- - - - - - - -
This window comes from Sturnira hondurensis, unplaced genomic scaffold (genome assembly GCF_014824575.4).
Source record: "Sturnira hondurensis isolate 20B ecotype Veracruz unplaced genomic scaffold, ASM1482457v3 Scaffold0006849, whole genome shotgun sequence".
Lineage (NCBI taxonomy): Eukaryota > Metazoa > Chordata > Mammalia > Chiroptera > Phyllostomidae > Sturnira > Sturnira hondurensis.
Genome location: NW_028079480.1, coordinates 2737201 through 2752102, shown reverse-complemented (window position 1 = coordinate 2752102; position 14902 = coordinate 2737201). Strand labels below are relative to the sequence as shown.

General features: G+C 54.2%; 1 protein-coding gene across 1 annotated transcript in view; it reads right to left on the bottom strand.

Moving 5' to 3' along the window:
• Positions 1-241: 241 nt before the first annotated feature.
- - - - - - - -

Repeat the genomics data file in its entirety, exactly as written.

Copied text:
This window comes from Sturnira hondurensis, unplaced genomic scaffold (genome assembly GCF_014824575.4).
Source record: "Sturnira hondurensis isolate 20B ecotype Veracruz unplaced genomic scaffold, ASM1482457v3 Scaffold0006849, whole genome shotgun sequence".
Lineage (NCBI taxonomy): Eukaryota > Metazoa > Chordata > Mammalia > Chiroptera > Phyllostomidae > Sturnira > Sturnira hondurensis.
Genome location: NW_028079480.1, coordinates 2737201 through 2752102, shown reverse-complemented (window position 1 = coordinate 2752102; position 14902 = coordinate 2737201). Strand labels below are relative to the sequence as shown.

General features: G+C 54.2%; 1 protein-coding gene across 1 annotated transcript in view; it reads right to left on the bottom strand.

Moving 5' to 3' along the window:
• Positions 1-241: 241 nt before the first annotated feature.